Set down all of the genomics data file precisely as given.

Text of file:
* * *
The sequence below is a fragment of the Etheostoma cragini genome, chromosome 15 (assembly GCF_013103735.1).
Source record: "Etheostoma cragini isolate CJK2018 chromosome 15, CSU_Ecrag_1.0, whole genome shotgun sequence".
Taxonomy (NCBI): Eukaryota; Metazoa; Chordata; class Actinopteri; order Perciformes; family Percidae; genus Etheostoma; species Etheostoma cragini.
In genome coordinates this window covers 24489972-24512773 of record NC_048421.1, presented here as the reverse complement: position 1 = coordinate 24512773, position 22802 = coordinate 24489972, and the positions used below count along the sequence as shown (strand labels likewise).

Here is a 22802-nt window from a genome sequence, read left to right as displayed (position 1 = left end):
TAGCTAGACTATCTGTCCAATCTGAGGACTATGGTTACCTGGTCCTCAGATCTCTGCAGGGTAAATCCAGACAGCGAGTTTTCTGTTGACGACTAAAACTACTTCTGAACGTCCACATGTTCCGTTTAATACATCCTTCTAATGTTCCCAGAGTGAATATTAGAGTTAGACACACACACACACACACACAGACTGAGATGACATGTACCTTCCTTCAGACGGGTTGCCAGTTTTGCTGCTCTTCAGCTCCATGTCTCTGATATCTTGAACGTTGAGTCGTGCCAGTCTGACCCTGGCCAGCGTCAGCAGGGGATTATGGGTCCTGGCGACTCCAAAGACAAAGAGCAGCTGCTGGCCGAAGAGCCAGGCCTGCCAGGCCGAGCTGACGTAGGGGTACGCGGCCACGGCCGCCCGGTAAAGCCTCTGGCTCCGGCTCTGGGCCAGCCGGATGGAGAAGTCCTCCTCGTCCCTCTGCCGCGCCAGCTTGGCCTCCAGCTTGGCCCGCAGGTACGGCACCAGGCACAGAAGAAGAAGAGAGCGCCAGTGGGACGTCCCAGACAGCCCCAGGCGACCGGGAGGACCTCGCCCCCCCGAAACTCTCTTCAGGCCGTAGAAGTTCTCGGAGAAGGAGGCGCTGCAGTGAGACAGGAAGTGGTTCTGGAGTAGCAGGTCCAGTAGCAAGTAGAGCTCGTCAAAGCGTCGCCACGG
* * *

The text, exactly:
The sequence below is a fragment of the Etheostoma cragini genome, chromosome 15 (assembly GCF_013103735.1).
Source record: "Etheostoma cragini isolate CJK2018 chromosome 15, CSU_Ecrag_1.0, whole genome shotgun sequence".
Taxonomy (NCBI): Eukaryota; Metazoa; Chordata; class Actinopteri; order Perciformes; family Percidae; genus Etheostoma; species Etheostoma cragini.
In genome coordinates this window covers 24489972-24512773 of record NC_048421.1, presented here as the reverse complement: position 1 = coordinate 24512773, position 22802 = coordinate 24489972, and the positions used below count along the sequence as shown (strand labels likewise).

Here is a 22802-nt window from a genome sequence, read left to right as displayed (position 1 = left end):
TAGCTAGACTATCTGTCCAATCTGAGGACTATGGTTACCTGGTCCTCAGATCTCTGCAGGGTAAATCCAGACAGCGAGTTTTCTGTTGACGACTAAAACTACTTCTGAACGTCCACATGTTCCGTTTAATACATCCTTCTAATGTTCCCAGAGTGAATATTAGAGTTAGACACACACACACACACACACAGACTGAGATGACATGTACCTTCCTTCAGACGGGTTGCCAGTTTTGCTGCTCTTCAGCTCCATGTCTCTGATATCTTGAACGTTGAGTCGTGCCAGTCTGACCCTGGCCAGCGTCAGCAGGGGATTATGGGTCCTGGCGACTCCAAAGACAAAGAGCAGCTGCTGGCCGAAGAGCCAGGCCTGCCAGGCCGAGCTGACGTAGGGGTACGCGGCCACGGCCGCCCGGTAAAGCCTCTGGCTCCGGCTCTGGGCCAGCCGGATGGAGAAGTCCTCCTCGTCCCTCTGCCGCGCCAGCTTGGCCTCCAGCTTGGCCCGCAGGTACGGCACCAGGCACAGAAGAAGAAGAGAGCGCCAGTGGGACGTCCCAGACAGCCCCAGGCGACCGGGAGGACCTCGCCCCCCCGAAACTCTCTTCAGGCCGTAGAAGTTCTCGGAGAAGGAGGCGCTGCAGTGAGACAGGAAGTGGTTCTGGAGTAGCAGGTCCAGTAGCAAGTAGAGCTCGTCAAAGCGTCGCCACGG